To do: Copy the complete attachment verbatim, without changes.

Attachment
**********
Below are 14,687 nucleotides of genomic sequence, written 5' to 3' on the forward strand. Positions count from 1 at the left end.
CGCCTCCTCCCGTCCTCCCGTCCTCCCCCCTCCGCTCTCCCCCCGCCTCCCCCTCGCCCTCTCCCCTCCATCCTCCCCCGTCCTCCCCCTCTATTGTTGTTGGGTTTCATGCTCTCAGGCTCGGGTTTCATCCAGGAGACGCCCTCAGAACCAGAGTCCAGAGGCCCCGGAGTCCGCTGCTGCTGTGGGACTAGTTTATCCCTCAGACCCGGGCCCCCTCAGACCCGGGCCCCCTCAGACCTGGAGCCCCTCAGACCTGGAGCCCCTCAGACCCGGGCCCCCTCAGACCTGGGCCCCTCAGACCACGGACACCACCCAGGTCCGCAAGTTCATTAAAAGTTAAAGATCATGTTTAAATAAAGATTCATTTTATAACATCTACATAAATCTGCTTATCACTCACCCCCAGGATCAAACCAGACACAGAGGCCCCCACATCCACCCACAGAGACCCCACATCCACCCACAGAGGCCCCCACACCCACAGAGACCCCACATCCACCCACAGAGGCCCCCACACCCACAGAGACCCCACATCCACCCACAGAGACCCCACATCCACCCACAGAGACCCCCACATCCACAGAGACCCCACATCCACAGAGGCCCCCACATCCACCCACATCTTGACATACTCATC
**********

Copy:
Below are 14,687 nucleotides of genomic sequence, written 5' to 3' on the forward strand. Positions count from 1 at the left end.
CGCCTCCTCCCGTCCTCCCGTCCTCCCCCCTCCGCTCTCCCCCCGCCTCCCCCTCGCCCTCTCCCCTCCATCCTCCCCCGTCCTCCCCCTCTATTGTTGTTGGGTTTCATGCTCTCAGGCTCGGGTTTCATCCAGGAGACGCCCTCAGAACCAGAGTCCAGAGGCCCCGGAGTCCGCTGCTGCTGTGGGACTAGTTTATCCCTCAGACCCGGGCCCCCTCAGACCCGGGCCCCCTCAGACCTGGAGCCCCTCAGACCTGGAGCCCCTCAGACCCGGGCCCCCTCAGACCTGGGCCCCTCAGACCACGGACACCACCCAGGTCCGCAAGTTCATTAAAAGTTAAAGATCATGTTTAAATAAAGATTCATTTTATAACATCTACATAAATCTGCTTATCACTCACCCCCAGGATCAAACCAGACACAGAGGCCCCCACATCCACCCACAGAGACCCCACATCCACCCACAGAGGCCCCCACACCCACAGAGACCCCACATCCACCCACAGAGGCCCCCACACCCACAGAGACCCCACATCCACCCACAGAGACCCCACATCCACCCACAGAGACCCCCACATCCACAGAGACCCCACATCCACAGAGGCCCCCACATCCACCCACATCTTGACATACTCATC